7. Middle Brother – Middle Brother
On their self-titled debut, the members of this supergroup (John McCauley of Deer Tick, Matthew Vasquez of Delta Spirit and Taylor Goldsmith of Dawes) sound as if they’ve been playing together for years. They take turns singing lead, and at times they’re so in tune with each other that the record starts to feel like a concept album.
6. The Low Anthem – Smart Flesh
Smart Flesh is the kind of album that demands to be listened to, the kind you put on when you really want to hear something. It’s full of echoes, hushed vocals and stripped-down beauty, and the lyrics will make you feel like you’re listening to the soundtrack to a movie you haven’t yet seen.
5. tUnE-yArDs – W H O K I L L
At times, Merrill Garbus is Annie Lennox, and at others, she’s Prince. One thing’s for sure though — she’s always entertaining, and her powerhouse voice makes W H O K I L L one of the year’s must-listens.
4. Those Darlins – Screws Get Loose
The ladies (and sole gentleman) of Those Darlins deliver their finest material to date. When Jessi Darlin snarls, “Wanna put a bunch of eggs in the microwave and sit and watch them bustin’ out the shell,” you’ll want to, well, do just that.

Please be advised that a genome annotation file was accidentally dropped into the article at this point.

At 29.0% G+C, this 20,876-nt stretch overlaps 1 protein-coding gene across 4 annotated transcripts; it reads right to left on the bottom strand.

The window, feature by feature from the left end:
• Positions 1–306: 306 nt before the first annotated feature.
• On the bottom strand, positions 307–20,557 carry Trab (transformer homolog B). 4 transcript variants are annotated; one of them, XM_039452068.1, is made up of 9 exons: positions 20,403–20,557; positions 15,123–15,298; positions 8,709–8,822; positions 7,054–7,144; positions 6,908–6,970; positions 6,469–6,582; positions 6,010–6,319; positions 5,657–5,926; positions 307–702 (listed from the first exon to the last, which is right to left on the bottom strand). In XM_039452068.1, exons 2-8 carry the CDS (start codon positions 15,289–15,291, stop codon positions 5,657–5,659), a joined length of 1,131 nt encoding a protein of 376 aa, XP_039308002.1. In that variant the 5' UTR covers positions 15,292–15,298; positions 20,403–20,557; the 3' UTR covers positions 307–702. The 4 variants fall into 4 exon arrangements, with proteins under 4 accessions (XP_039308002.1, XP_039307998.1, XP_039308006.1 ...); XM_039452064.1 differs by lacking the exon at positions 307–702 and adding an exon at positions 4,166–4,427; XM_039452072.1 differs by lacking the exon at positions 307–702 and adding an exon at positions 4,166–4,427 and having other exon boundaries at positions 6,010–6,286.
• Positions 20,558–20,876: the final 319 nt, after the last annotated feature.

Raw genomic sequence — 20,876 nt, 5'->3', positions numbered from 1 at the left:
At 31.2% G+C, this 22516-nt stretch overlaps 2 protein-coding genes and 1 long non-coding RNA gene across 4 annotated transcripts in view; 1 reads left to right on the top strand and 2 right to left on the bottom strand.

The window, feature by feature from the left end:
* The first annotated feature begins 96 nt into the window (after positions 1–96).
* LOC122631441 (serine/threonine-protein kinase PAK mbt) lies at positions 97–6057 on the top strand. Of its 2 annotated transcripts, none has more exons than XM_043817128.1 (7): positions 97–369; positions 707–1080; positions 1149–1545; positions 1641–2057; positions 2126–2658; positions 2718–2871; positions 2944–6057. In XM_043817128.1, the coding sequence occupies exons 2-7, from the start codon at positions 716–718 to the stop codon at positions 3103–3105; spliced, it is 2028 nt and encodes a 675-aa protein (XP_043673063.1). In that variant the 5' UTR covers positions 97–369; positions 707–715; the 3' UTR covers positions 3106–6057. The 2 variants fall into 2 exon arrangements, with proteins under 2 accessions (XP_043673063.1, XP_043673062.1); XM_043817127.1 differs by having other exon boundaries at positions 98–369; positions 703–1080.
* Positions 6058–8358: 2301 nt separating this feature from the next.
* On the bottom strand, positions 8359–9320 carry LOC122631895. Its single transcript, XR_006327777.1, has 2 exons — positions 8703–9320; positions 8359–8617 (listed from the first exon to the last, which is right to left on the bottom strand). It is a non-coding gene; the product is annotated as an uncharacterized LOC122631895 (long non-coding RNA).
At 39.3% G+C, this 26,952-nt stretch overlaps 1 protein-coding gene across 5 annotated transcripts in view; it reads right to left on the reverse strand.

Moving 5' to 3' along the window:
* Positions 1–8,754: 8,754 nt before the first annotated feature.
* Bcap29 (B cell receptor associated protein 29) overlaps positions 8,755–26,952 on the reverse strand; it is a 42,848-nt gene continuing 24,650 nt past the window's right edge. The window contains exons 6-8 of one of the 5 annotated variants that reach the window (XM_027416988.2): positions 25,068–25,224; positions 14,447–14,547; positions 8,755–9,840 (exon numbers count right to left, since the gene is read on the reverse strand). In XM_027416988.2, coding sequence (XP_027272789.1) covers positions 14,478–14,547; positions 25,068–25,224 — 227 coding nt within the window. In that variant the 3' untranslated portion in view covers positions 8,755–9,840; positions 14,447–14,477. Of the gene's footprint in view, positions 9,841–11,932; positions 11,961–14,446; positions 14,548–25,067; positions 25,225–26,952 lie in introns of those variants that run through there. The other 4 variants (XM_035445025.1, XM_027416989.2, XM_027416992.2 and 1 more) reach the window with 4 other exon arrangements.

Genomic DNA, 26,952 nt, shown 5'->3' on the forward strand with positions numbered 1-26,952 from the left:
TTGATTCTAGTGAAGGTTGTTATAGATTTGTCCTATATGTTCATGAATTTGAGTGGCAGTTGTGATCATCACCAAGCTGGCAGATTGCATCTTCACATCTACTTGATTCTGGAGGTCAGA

3. Black Lips – Arabia Mountain
The group’s first experience working with a producer turned out to be quite a successful experiment. On Arabia Mountain, Mark Ronson provides the Black Lips with just the right amount of polish while still retaining the garage grit we’ve all grown to love.
2. Dawes – Nothing is Wrong
This Los Angeles outfit’s sophomore album somehow manages to simultaneously sound weary and optimistic. Come for the gorgeous Laurel Canyon harmonies, stay for the expertly penned lyrics.
1. Iron & Wine – Kiss Each Other Clean
From the first notes of the fantastic, reverb-soaked “Walking Far From Home,” it’s clear that Kiss Each Other Clean picks up where 2007’s The Shepherd’s Dog left off. Even with a handful of new elements, the album fits comfortably into the ever-transforming Iron & Wine catalog. It may be miles away from the stripped-down beauty of 2002’s The Creek Drank the Cradle, but it’s the fruition of a series of gutsy moves by an artist who no longer needs to whisper.